(1910). And, a person who is a party to a consent decree and who has been
accorded the relief that he agreed to is not considered aggrieved. E. g., Public
Service Commission v. Brashear Freight Lines, Inc., 306 U.S. 204, 59 S.Ct.
480, 83 L.Ed. 806 (1939), Pacific R.R. v. Ketchum, 101 U.S. 289, 25 L.Ed. 932
(1889).

We see no reason to depart from these principles in the appeal before us.
Plaintiff did not sue the Branch County Road Commission, and, at the time she
filed her action against the Doanes, any action she might have had against the

Commission was barred by the two-year statute of limitations. Moreover, at the


time the third party action was dismissed, she had no legal interest in its
disposition. She could not thereafter somehow create the legally sufficient
interest as an aggrieved party necessary to take an appeal, by the simple
expedient of taking an assignment from an aggrieved party of its right to appeal
the dismissal of an action or the part of an action to which she was not in any
real sense a party. 2 E. g., Allegheny Airlines, Inc. v. Lemay, 448 F.2d 1341
(7th Cir.), cert. denied, 404 U.S. 1001, 92 S.Ct. 565, 30 L.Ed.2d 553 (1971);
Cramp Shipbuilding Co. v. United States, 195 F.2d 848 (3d Cir. 1952).
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The appeal is dismissed.

It is hereby made the duty of the counties to keep in reasonable repair, so that
they shall be reasonably safe and convenient for public travel, all county roads,
bridges and culverts that are within their jurisdiction and under their care and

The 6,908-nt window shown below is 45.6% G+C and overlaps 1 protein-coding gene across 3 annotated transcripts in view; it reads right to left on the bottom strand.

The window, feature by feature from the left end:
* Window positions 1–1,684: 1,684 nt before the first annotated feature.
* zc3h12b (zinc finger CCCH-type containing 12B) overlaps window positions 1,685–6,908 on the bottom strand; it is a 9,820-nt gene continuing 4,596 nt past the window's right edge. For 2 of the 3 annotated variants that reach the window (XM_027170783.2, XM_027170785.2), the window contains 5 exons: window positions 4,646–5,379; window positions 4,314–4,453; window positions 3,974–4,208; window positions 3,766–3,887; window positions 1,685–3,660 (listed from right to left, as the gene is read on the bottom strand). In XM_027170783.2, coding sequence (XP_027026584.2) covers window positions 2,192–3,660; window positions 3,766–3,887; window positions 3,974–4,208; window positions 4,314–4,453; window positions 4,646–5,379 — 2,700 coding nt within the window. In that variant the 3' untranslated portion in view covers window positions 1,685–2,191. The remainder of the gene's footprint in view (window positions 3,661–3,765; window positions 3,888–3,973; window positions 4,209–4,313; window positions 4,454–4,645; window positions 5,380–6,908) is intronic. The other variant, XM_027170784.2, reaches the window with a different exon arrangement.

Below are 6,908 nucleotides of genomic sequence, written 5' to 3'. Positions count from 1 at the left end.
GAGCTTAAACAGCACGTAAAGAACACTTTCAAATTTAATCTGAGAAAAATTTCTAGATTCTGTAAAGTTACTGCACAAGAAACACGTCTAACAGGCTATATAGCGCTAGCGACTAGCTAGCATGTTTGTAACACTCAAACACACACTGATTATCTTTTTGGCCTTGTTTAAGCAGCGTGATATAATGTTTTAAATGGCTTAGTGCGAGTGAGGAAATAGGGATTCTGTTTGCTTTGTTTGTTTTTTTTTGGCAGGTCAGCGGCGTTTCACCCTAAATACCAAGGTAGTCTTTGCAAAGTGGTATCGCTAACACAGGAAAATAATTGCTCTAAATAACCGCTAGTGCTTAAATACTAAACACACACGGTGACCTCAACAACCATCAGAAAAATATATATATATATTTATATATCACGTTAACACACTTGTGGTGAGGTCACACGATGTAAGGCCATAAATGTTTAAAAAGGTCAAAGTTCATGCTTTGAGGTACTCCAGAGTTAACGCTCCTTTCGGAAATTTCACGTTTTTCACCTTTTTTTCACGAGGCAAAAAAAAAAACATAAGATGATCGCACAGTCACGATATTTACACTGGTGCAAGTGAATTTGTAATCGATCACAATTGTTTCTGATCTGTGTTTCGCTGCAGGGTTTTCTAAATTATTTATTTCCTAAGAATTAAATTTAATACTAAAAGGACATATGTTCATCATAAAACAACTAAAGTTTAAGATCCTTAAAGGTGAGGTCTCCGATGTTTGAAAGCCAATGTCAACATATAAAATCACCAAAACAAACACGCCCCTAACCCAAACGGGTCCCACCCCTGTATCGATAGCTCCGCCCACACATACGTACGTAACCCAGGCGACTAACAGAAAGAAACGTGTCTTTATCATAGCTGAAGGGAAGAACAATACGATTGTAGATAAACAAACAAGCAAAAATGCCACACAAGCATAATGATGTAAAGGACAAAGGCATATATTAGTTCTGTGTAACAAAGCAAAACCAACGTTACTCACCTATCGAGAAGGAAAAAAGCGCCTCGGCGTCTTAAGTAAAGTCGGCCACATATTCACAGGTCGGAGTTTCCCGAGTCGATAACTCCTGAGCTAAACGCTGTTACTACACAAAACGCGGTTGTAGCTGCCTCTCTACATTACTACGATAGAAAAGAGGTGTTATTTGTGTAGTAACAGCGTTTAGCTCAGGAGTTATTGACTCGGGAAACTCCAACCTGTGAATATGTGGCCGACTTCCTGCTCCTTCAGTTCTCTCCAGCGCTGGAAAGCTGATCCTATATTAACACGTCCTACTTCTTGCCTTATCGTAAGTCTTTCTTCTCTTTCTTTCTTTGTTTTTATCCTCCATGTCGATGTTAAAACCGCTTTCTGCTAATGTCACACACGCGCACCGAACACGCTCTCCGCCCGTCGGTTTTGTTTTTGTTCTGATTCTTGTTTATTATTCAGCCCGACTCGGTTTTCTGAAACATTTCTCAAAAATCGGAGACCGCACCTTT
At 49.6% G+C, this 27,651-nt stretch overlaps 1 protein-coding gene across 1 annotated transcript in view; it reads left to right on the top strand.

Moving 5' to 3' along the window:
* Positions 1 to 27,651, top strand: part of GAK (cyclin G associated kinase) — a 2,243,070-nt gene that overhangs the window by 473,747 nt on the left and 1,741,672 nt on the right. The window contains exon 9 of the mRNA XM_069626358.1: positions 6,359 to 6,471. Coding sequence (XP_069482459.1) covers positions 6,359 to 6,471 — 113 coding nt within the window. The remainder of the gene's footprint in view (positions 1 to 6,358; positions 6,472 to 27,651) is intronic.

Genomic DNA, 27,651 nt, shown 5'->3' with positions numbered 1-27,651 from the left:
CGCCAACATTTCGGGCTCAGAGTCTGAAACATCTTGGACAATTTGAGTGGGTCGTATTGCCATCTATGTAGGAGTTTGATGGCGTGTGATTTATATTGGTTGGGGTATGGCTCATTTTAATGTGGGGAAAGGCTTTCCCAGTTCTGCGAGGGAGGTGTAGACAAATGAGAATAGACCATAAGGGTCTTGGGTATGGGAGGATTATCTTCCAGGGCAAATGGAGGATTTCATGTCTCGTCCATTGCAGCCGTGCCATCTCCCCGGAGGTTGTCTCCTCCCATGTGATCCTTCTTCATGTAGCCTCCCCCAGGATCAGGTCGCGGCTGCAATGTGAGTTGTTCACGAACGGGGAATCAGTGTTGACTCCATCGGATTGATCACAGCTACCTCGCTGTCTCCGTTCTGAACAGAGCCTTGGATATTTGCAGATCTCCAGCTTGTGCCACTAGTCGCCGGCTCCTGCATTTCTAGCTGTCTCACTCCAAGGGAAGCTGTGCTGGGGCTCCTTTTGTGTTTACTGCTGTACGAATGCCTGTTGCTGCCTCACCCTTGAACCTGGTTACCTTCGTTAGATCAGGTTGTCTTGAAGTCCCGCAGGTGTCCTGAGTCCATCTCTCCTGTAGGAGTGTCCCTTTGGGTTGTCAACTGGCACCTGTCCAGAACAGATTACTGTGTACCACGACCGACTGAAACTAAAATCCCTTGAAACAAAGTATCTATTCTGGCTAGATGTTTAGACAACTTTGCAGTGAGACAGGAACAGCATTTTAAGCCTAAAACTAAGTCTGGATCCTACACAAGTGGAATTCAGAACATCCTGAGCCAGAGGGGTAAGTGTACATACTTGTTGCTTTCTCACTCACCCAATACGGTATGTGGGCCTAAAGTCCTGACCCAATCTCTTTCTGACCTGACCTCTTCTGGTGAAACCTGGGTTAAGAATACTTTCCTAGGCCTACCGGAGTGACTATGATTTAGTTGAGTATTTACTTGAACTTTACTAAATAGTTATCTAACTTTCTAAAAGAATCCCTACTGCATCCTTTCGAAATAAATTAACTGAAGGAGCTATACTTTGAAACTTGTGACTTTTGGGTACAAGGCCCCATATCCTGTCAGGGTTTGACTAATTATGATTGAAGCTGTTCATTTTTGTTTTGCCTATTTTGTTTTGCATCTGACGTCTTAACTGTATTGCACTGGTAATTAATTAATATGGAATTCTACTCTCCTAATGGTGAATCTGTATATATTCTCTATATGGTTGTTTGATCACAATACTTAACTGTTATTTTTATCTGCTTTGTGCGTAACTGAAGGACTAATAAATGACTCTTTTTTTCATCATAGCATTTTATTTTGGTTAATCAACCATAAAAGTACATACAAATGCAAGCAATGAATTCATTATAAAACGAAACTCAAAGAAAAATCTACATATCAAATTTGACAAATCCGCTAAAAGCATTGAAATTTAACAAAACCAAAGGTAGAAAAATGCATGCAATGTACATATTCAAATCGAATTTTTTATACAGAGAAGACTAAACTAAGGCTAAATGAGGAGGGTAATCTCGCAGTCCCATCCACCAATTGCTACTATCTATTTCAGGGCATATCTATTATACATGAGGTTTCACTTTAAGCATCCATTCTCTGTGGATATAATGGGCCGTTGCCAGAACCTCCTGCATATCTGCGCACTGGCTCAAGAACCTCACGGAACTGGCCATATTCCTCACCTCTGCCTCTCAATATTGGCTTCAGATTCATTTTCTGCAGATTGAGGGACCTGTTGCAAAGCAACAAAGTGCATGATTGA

control and which are open to public travel. The provisions of law respecting
the liability of townships, cities, villages and corporations for damages for
injuries resulting from a failure in the performance of the same duty respecting
roads under their control, shall apply to counties adopting such county road
system. Actions arising thereunder shall be brought against the board of county
road commissioners of the county and service shall be made upon the clerk and
upon the chairman of the board made defendant therein, which shall be named
in the process as the "board of county road commissioners of the county of . . ."
and any judgment obtained thereon against such board of county road
commissioners shall be audited and paid from the county road fund as are other
claims against such board of county road commissioners: Provided, however,
That no board of county road commissioners, subject to any liability under this
section, shall be liable for damages sustained by any person upon any county
road, either to his person or property, by reason of any defective county road,
bridge or culvert under the jurisdiction of the board of county road
commissioners, unless such person shall serve or cause to be served within 60
days after such injury shall have occurred, a notice in writing upon the clerk and
upon the chairman of the board of county road commissioners of such board,
which notice shall set forth substantially the time when and place where such
injury took place, the manner in which it occurred, and the extent of such
injuries as far as the same has become known, the names of the witnesses to
said accident, if any, and that the person receiving such injury intends to hold
such county liable for such damages as may have been sustained by him

We observe that on February 23, 1975, appellant filed in the Michigan courts a
complaint against the Branch County Road Commission based on claims

identical to the claims urged on appeal to this court